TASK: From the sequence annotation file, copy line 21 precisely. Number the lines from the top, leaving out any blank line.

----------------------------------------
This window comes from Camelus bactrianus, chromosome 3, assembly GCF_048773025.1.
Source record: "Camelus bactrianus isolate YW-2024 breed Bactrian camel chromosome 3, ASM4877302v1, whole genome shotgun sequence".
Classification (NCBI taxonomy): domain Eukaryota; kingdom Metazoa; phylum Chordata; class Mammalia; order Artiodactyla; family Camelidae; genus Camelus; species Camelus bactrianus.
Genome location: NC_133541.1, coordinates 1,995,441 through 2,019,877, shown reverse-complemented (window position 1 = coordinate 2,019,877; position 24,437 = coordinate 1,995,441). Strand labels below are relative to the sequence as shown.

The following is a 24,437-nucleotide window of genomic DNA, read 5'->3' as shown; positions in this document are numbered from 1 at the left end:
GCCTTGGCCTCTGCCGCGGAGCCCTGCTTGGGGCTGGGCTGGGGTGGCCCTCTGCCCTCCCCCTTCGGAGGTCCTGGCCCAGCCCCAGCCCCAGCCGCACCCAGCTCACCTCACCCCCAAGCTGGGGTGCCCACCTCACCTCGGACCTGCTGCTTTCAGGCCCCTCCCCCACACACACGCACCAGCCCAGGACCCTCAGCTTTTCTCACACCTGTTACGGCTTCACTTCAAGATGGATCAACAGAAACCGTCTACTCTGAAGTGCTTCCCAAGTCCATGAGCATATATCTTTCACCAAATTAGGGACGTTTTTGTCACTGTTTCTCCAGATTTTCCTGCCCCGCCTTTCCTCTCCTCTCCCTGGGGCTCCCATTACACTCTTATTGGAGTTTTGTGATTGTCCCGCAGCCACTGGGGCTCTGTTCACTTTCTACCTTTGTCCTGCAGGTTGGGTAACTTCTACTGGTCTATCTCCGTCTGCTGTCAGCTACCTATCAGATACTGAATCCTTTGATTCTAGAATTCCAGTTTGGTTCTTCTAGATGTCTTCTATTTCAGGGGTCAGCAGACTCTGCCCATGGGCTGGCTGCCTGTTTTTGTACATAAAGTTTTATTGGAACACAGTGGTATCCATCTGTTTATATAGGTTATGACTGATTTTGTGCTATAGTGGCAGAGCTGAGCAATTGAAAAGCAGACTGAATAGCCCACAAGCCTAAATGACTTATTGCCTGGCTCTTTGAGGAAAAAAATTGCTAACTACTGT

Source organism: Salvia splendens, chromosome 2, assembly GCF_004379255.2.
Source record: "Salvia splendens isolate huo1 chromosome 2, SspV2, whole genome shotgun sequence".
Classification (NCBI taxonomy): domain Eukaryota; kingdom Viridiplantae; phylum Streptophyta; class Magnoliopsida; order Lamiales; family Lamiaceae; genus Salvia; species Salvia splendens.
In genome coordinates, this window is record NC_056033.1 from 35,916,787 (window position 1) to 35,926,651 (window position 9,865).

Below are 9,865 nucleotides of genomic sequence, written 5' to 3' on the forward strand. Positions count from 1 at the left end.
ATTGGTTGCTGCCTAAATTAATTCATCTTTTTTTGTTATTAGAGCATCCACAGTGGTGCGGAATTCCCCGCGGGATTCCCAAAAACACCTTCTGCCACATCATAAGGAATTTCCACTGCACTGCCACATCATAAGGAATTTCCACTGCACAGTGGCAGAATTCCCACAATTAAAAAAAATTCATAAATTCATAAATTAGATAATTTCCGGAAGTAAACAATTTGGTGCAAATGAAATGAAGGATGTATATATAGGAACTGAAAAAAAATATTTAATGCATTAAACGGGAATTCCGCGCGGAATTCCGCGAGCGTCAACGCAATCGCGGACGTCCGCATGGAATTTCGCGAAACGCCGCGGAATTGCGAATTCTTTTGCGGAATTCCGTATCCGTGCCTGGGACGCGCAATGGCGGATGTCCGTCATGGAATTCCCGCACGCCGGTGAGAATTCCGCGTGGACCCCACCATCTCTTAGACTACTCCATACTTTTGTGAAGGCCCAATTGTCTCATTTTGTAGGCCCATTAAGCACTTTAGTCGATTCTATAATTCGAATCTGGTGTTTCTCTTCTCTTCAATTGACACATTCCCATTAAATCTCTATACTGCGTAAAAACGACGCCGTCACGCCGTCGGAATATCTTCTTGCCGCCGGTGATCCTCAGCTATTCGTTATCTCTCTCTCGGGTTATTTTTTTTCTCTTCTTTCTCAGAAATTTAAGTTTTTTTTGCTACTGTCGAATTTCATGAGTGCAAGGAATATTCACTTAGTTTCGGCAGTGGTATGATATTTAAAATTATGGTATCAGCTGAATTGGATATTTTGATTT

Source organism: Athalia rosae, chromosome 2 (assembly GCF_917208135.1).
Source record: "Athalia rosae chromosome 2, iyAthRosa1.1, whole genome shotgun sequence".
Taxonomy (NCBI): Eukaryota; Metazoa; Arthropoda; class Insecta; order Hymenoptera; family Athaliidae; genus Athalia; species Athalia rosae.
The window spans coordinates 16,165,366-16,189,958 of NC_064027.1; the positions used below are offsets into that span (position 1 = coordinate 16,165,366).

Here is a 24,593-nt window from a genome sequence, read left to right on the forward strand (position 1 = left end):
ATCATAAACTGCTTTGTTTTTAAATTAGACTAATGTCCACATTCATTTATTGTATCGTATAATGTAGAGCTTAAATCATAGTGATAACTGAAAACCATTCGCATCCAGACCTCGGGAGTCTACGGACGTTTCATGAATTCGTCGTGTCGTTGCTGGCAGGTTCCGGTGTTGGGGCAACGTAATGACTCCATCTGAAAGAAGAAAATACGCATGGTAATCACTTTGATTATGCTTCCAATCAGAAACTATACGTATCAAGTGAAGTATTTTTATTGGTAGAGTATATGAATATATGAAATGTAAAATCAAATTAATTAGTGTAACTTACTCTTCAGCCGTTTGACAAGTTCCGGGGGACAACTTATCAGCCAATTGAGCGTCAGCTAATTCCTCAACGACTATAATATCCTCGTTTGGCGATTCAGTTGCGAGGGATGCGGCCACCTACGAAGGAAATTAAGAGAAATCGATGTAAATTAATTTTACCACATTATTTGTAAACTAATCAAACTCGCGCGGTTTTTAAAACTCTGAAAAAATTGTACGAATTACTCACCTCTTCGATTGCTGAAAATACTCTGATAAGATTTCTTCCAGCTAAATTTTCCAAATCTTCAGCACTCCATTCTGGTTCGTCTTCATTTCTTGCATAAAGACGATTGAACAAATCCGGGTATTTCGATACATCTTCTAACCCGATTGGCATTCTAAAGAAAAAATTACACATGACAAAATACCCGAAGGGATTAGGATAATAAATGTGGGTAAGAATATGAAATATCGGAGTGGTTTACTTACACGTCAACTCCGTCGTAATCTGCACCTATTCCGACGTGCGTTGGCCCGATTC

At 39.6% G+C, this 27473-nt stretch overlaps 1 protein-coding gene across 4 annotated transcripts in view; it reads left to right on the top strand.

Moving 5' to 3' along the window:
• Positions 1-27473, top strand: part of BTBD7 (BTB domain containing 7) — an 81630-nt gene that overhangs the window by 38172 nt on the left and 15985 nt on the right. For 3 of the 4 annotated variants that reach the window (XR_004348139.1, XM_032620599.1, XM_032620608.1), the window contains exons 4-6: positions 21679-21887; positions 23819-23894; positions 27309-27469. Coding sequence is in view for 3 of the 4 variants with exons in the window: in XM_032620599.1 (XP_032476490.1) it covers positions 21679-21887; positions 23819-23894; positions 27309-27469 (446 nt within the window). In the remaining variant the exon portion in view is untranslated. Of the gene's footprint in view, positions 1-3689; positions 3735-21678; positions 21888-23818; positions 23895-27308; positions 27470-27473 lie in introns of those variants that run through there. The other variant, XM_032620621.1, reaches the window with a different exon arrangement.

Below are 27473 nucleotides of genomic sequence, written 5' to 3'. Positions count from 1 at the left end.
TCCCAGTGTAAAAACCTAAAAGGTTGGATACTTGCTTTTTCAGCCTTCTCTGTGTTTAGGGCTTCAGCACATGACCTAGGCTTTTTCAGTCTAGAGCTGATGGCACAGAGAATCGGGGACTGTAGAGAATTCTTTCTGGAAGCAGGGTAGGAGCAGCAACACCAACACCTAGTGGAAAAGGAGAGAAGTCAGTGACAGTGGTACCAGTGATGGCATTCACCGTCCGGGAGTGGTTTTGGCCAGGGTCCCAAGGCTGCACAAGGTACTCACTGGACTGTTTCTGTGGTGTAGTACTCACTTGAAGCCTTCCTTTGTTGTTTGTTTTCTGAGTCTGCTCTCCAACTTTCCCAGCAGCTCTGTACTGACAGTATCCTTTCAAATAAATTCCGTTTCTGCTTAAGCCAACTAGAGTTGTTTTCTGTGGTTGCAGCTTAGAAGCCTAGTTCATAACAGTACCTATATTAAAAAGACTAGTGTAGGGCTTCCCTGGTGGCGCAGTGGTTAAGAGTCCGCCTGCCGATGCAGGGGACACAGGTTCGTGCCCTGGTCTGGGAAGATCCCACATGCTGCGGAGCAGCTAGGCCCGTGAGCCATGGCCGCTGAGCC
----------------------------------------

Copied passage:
• Positions 1-27473, top strand: part of BTBD7 (BTB domain containing 7) — an 81630-nt gene that overhangs the window by 38172 nt on the left and 15985 nt on the right. For 3 of the 4 annotated variants that reach the window (XR_004348139.1, XM_032620599.1, XM_032620608.1), the window contains exons 4-6: positions 21679-21887; positions 23819-23894; positions 27309-27469. Coding sequence is in view for 3 of the 4 variants with exons in the window: in XM_032620599.1 (XP_032476490.1) it covers positions 21679-21887; positions 23819-23894; positions 27309-27469 (446 nt within the window). In the remaining variant the exon portion in view is untranslated. Of the gene's footprint in view, positions 1-3689; positions 3735-21678; positions 21888-23818; positions 23895-27308; positions 27470-27473 lie in introns of those variants that run through there. The other variant, XM_032620621.1, reaches the window with a different exon arrangement.